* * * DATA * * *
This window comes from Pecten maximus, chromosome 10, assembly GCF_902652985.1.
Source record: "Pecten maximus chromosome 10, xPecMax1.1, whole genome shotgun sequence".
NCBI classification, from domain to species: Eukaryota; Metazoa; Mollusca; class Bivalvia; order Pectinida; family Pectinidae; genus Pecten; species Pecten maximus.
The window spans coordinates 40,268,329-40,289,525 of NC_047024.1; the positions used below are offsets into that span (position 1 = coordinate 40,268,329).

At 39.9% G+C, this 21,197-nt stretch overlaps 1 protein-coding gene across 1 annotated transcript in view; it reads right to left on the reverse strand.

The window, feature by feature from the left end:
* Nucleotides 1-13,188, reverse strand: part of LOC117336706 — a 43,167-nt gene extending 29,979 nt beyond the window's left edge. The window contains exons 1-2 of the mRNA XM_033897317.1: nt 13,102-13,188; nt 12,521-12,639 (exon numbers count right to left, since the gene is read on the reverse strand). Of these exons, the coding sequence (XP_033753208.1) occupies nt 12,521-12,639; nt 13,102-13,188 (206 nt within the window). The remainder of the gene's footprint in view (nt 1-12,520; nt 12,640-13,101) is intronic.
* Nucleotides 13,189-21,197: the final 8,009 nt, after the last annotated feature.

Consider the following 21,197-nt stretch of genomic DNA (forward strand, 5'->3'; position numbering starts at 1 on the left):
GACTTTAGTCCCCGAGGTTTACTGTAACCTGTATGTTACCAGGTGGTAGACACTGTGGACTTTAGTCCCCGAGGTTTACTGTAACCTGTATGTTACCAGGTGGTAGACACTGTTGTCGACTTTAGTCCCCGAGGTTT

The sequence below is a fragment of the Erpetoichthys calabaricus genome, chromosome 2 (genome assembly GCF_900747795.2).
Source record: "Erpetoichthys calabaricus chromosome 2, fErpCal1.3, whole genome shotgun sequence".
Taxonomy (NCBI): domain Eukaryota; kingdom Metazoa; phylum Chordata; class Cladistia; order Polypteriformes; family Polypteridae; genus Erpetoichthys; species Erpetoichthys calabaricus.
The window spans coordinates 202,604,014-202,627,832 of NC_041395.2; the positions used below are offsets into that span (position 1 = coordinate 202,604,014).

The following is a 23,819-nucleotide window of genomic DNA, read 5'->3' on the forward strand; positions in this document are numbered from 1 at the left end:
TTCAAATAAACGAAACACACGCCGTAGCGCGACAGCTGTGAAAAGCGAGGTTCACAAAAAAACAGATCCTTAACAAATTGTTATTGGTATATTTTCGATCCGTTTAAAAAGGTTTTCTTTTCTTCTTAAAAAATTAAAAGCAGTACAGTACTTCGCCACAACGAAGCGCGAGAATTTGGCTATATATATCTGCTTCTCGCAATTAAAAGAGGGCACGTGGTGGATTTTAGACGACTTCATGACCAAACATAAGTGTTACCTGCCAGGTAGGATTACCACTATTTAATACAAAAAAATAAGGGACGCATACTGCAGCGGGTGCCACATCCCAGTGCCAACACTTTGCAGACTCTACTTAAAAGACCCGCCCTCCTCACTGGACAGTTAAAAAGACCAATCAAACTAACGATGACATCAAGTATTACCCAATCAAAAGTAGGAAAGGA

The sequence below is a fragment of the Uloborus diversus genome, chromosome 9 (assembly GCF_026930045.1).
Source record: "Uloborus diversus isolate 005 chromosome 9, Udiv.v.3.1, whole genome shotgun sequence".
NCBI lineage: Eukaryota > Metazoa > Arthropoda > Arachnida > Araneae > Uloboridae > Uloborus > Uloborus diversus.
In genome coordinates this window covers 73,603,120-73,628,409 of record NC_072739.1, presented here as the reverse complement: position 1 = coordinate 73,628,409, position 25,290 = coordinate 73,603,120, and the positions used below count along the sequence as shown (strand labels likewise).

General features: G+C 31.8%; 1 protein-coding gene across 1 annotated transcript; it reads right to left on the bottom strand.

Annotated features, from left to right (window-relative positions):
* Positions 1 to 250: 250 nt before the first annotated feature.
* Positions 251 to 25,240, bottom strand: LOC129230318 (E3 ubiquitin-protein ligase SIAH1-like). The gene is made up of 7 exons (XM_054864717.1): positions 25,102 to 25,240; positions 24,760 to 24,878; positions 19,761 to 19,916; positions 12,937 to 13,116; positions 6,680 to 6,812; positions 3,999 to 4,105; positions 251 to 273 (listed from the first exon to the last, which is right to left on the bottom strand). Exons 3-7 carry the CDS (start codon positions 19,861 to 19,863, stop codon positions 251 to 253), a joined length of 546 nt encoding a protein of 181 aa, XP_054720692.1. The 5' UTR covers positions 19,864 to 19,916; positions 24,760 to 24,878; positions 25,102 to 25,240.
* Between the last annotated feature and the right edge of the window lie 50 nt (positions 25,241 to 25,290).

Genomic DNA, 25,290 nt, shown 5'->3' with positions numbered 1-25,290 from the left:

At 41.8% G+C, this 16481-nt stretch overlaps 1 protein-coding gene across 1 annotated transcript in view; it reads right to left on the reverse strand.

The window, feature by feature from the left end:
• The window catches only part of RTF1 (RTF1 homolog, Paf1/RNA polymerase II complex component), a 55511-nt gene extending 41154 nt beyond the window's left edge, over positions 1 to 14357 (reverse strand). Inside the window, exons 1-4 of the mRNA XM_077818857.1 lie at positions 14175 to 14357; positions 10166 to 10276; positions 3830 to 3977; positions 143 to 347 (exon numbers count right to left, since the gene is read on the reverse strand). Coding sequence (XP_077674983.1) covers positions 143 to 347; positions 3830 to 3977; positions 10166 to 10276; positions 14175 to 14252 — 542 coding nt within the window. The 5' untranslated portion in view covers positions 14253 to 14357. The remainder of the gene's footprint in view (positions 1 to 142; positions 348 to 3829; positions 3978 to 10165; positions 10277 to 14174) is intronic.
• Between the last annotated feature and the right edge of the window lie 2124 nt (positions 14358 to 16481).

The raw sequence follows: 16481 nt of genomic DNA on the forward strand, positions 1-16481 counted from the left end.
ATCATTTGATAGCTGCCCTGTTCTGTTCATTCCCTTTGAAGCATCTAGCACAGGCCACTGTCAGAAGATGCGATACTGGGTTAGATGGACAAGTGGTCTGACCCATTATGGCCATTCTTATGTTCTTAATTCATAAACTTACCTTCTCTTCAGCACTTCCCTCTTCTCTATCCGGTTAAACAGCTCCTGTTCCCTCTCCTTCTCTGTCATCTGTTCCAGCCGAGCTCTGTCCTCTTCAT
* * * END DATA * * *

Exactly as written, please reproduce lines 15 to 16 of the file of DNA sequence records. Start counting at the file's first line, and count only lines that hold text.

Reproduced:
The following is a 23,819-nucleotide window of genomic DNA, read 5'->3' on the forward strand; positions in this document are numbered from 1 at the left end:
TTCAAATAAACGAAACACACGCCGTAGCGCGACAGCTGTGAAAAGCGAGGTTCACAAAAAAACAGATCCTTAACAAATTGTTATTGGTATATTTTCGATCCGTTTAAAAAGGTTTTCTTTTCTTCTTAAAAAATTAAAAGCAGTACAGTACTTCGCCACAACGAAGCGCGAGAATTTGGCTATATATATCTGCTTCTCGCAATTAAAAGAGGGCACGTGGTGGATTTTAGACGACTTCATGACCAAACATAAGTGTTACCTGCCAGGTAGGATTACCACTATTTAATACAAAAAAATAAGGGACGCATACTGCAGCGGGTGCCACATCCCAGTGCCAACACTTTGCAGACTCTACTTAAAAGACCCGCCCTCCTCACTGGACAGTTAAAAAGACCAATCAAACTAACGATGACATCAAGTATTACCCAATCAAAAGTAGGAAAGGA